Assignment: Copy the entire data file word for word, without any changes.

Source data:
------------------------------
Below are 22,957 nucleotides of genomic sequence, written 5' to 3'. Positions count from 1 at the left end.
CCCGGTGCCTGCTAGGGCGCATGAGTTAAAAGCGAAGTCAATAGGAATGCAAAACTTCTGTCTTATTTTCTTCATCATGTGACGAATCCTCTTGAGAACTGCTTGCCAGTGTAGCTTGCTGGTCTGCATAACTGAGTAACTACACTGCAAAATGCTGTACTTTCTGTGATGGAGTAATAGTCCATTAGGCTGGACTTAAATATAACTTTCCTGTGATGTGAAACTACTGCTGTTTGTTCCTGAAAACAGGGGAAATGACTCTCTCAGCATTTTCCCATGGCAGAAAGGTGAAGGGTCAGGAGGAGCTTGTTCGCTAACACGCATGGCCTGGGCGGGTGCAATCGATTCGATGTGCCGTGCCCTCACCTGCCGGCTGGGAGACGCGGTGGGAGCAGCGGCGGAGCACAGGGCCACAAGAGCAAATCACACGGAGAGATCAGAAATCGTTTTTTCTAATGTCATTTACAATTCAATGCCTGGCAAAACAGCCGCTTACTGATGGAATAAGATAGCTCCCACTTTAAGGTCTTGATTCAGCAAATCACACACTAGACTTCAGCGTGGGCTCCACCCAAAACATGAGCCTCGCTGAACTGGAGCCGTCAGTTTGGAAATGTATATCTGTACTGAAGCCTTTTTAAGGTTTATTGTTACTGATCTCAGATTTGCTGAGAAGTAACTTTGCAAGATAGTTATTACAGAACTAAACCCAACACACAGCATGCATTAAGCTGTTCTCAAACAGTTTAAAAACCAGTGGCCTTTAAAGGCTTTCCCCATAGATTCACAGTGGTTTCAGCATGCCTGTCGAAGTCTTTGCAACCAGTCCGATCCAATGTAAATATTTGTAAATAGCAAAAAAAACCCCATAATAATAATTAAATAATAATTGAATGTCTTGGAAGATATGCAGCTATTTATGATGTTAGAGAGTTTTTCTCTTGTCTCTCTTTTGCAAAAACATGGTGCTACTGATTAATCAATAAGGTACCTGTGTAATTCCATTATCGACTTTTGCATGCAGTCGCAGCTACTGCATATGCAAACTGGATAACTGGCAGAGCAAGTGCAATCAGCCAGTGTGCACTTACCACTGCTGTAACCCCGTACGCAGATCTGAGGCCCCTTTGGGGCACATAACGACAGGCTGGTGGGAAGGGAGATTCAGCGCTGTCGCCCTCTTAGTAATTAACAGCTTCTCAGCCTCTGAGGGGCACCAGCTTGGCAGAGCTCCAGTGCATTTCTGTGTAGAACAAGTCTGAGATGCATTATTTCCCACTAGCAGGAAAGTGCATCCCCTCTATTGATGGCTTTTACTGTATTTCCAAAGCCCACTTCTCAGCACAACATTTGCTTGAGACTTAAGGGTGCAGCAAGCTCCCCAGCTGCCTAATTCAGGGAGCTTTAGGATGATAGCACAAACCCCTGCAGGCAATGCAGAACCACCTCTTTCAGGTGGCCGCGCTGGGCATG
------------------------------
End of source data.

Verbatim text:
Below are 22,957 nucleotides of genomic sequence, written 5' to 3'. Positions count from 1 at the left end.
CCCGGTGCCTGCTAGGGCGCATGAGTTAAAAGCGAAGTCAATAGGAATGCAAAACTTCTGTCTTATTTTCTTCATCATGTGACGAATCCTCTTGAGAACTGCTTGCCAGTGTAGCTTGCTGGTCTGCATAACTGAGTAACTACACTGCAAAATGCTGTACTTTCTGTGATGGAGTAATAGTCCATTAGGCTGGACTTAAATATAACTTTCCTGTGATGTGAAACTACTGCTGTTTGTTCCTGAAAACAGGGGAAATGACTCTCTCAGCATTTTCCCATGGCAGAAAGGTGAAGGGTCAGGAGGAGCTTGTTCGCTAACACGCATGGCCTGGGCGGGTGCAATCGATTCGATGTGCCGTGCCCTCACCTGCCGGCTGGGAGACGCGGTGGGAGCAGCGGCGGAGCACAGGGCCACAAGAGCAAATCACACGGAGAGATCAGAAATCGTTTTTTCTAATGTCATTTACAATTCAATGCCTGGCAAAACAGCCGCTTACTGATGGAATAAGATAGCTCCCACTTTAAGGTCTTGATTCAGCAAATCACACACTAGACTTCAGCGTGGGCTCCACCCAAAACATGAGCCTCGCTGAACTGGAGCCGTCAGTTTGGAAATGTATATCTGTACTGAAGCCTTTTTAAGGTTTATTGTTACTGATCTCAGATTTGCTGAGAAGTAACTTTGCAAGATAGTTATTACAGAACTAAACCCAACACACAGCATGCATTAAGCTGTTCTCAAACAGTTTAAAAACCAGTGGCCTTTAAAGGCTTTCCCCATAGATTCACAGTGGTTTCAGCATGCCTGTCGAAGTCTTTGCAACCAGTCCGATCCAATGTAAATATTTGTAAATAGCAAAAAAAACCCCATAATAATAATTAAATAATAATTGAATGTCTTGGAAGATATGCAGCTATTTATGATGTTAGAGAGTTTTTCTCTTGTCTCTCTTTTGCAAAAACATGGTGCTACTGATTAATCAATAAGGTACCTGTGTAATTCCATTATCGACTTTTGCATGCAGTCGCAGCTACTGCATATGCAAACTGGATAACTGGCAGAGCAAGTGCAATCAGCCAGTGTGCACTTACCACTGCTGTAACCCCGTACGCAGATCTGAGGCCCCTTTGGGGCACATAACGACAGGCTGGTGGGAAGGGAGATTCAGCGCTGTCGCCCTCTTAGTAATTAACAGCTTCTCAGCCTCTGAGGGGCACCAGCTTGGCAGAGCTCCAGTGCATTTCTGTGTAGAACAAGTCTGAGATGCATTATTTCCCACTAGCAGGAAAGTGCATCCCCTCTATTGATGGCTTTTACTGTATTTCCAAAGCCCACTTCTCAGCACAACATTTGCTTGAGACTTAAGGGTGCAGCAAGCTCCCCAGCTGCCTAATTCAGGGAGCTTTAGGATGATAGCACAAACCCCTGCAGGCAATGCAGAACCACCTCTTTCAGGTGGCCGCGCTGGGCATG